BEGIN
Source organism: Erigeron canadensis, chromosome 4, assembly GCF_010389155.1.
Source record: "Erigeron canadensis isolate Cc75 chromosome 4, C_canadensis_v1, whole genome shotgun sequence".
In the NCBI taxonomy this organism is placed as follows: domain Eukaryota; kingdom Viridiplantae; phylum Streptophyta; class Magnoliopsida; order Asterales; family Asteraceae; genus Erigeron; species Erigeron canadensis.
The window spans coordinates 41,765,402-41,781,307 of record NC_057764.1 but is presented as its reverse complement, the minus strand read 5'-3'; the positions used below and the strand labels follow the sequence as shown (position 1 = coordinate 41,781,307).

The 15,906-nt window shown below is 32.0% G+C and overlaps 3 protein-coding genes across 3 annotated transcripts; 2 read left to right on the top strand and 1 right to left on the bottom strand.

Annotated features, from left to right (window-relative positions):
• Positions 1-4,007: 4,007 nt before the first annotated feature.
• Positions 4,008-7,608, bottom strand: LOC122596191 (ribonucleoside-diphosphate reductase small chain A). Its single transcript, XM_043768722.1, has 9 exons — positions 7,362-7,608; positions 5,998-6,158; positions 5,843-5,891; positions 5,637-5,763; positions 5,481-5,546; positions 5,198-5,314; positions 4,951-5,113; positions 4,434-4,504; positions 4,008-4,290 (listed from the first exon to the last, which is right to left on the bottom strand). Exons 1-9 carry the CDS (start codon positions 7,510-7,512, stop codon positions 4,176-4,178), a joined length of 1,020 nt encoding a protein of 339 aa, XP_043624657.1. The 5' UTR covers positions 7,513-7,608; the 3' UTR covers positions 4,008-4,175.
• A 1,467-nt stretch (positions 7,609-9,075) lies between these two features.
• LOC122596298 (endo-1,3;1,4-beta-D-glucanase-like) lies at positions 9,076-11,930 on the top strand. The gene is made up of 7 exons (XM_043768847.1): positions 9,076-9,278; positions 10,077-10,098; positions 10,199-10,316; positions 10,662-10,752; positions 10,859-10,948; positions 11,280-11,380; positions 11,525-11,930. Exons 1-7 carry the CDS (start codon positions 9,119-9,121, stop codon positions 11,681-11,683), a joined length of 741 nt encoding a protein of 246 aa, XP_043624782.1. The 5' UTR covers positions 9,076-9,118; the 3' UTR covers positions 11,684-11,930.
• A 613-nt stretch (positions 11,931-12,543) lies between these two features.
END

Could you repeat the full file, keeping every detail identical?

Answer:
Source organism: Erigeron canadensis, chromosome 4, assembly GCF_010389155.1.
Source record: "Erigeron canadensis isolate Cc75 chromosome 4, C_canadensis_v1, whole genome shotgun sequence".
In the NCBI taxonomy this organism is placed as follows: domain Eukaryota; kingdom Viridiplantae; phylum Streptophyta; class Magnoliopsida; order Asterales; family Asteraceae; genus Erigeron; species Erigeron canadensis.
The window spans coordinates 41,765,402-41,781,307 of record NC_057764.1 but is presented as its reverse complement, the minus strand read 5'-3'; the positions used below and the strand labels follow the sequence as shown (position 1 = coordinate 41,781,307).

The 15,906-nt window shown below is 32.0% G+C and overlaps 3 protein-coding genes across 3 annotated transcripts; 2 read left to right on the top strand and 1 right to left on the bottom strand.

Annotated features, from left to right (window-relative positions):
• Positions 1-4,007: 4,007 nt before the first annotated feature.
• Positions 4,008-7,608, bottom strand: LOC122596191 (ribonucleoside-diphosphate reductase small chain A). Its single transcript, XM_043768722.1, has 9 exons — positions 7,362-7,608; positions 5,998-6,158; positions 5,843-5,891; positions 5,637-5,763; positions 5,481-5,546; positions 5,198-5,314; positions 4,951-5,113; positions 4,434-4,504; positions 4,008-4,290 (listed from the first exon to the last, which is right to left on the bottom strand). Exons 1-9 carry the CDS (start codon positions 7,510-7,512, stop codon positions 4,176-4,178), a joined length of 1,020 nt encoding a protein of 339 aa, XP_043624657.1. The 5' UTR covers positions 7,513-7,608; the 3' UTR covers positions 4,008-4,175.
• A 1,467-nt stretch (positions 7,609-9,075) lies between these two features.
• LOC122596298 (endo-1,3;1,4-beta-D-glucanase-like) lies at positions 9,076-11,930 on the top strand. The gene is made up of 7 exons (XM_043768847.1): positions 9,076-9,278; positions 10,077-10,098; positions 10,199-10,316; positions 10,662-10,752; positions 10,859-10,948; positions 11,280-11,380; positions 11,525-11,930. Exons 1-7 carry the CDS (start codon positions 9,119-9,121, stop codon positions 11,681-11,683), a joined length of 741 nt encoding a protein of 246 aa, XP_043624782.1. The 5' UTR covers positions 9,076-9,118; the 3' UTR covers positions 11,684-11,930.
• A 613-nt stretch (positions 11,931-12,543) lies between these two features.